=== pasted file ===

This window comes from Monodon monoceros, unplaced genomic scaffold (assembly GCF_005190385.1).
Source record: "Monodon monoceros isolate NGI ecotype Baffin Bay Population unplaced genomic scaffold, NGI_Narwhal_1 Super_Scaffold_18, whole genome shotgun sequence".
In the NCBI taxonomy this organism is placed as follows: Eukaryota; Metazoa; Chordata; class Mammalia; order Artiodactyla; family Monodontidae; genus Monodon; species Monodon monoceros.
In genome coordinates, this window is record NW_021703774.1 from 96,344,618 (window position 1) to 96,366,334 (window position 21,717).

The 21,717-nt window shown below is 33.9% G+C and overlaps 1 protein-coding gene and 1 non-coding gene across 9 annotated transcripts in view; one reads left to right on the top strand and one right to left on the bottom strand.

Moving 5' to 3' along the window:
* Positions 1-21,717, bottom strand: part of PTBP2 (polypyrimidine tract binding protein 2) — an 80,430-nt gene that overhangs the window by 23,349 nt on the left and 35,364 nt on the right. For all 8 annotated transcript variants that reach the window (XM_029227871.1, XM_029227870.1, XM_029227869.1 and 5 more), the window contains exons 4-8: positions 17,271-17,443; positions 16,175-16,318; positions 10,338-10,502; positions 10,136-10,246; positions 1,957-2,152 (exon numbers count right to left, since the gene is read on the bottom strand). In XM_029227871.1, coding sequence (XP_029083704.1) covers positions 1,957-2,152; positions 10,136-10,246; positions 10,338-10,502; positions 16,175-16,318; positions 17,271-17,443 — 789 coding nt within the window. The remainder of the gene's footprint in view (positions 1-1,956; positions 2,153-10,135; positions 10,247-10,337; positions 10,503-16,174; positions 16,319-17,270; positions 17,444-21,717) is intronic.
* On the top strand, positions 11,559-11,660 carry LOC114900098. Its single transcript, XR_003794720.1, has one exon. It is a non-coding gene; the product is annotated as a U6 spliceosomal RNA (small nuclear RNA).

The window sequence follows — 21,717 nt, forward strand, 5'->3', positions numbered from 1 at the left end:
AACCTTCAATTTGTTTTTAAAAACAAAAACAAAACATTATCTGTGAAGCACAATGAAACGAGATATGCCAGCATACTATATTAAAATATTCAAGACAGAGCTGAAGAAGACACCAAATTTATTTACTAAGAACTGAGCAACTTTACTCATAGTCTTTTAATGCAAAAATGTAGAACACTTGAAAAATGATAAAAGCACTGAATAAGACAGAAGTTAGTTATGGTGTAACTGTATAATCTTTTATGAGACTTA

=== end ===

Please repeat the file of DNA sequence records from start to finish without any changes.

This window comes from Monodon monoceros, unplaced genomic scaffold (assembly GCF_005190385.1).
Source record: "Monodon monoceros isolate NGI ecotype Baffin Bay Population unplaced genomic scaffold, NGI_Narwhal_1 Super_Scaffold_18, whole genome shotgun sequence".
In the NCBI taxonomy this organism is placed as follows: Eukaryota; Metazoa; Chordata; class Mammalia; order Artiodactyla; family Monodontidae; genus Monodon; species Monodon monoceros.
In genome coordinates, this window is record NW_021703774.1 from 96,344,618 (window position 1) to 96,366,334 (window position 21,717).

The 21,717-nt window shown below is 33.9% G+C and overlaps 1 protein-coding gene and 1 non-coding gene across 9 annotated transcripts in view; one reads left to right on the top strand and one right to left on the bottom strand.

Moving 5' to 3' along the window:
* Positions 1-21,717, bottom strand: part of PTBP2 (polypyrimidine tract binding protein 2) — an 80,430-nt gene that overhangs the window by 23,349 nt on the left and 35,364 nt on the right. For all 8 annotated transcript variants that reach the window (XM_029227871.1, XM_029227870.1, XM_029227869.1 and 5 more), the window contains exons 4-8: positions 17,271-17,443; positions 16,175-16,318; positions 10,338-10,502; positions 10,136-10,246; positions 1,957-2,152 (exon numbers count right to left, since the gene is read on the bottom strand). In XM_029227871.1, coding sequence (XP_029083704.1) covers positions 1,957-2,152; positions 10,136-10,246; positions 10,338-10,502; positions 16,175-16,318; positions 17,271-17,443 — 789 coding nt within the window. The remainder of the gene's footprint in view (positions 1-1,956; positions 2,153-10,135; positions 10,247-10,337; positions 10,503-16,174; positions 16,319-17,270; positions 17,444-21,717) is intronic.
* On the top strand, positions 11,559-11,660 carry LOC114900098. Its single transcript, XR_003794720.1, has one exon. It is a non-coding gene; the product is annotated as a U6 spliceosomal RNA (small nuclear RNA).

The window sequence follows — 21,717 nt, forward strand, 5'->3', positions numbered from 1 at the left end:
AACCTTCAATTTGTTTTTAAAAACAAAAACAAAACATTATCTGTGAAGCACAATGAAACGAGATATGCCAGCATACTATATTAAAATATTCAAGACAGAGCTGAAGAAGACACCAAATTTATTTACTAAGAACTGAGCAACTTTACTCATAGTCTTTTAATGCAAAAATGTAGAACACTTGAAAAATGATAAAAGCACTGAATAAGACAGAAGTTAGTTATGGTGTAACTGTATAATCTTTTATGAGACTTA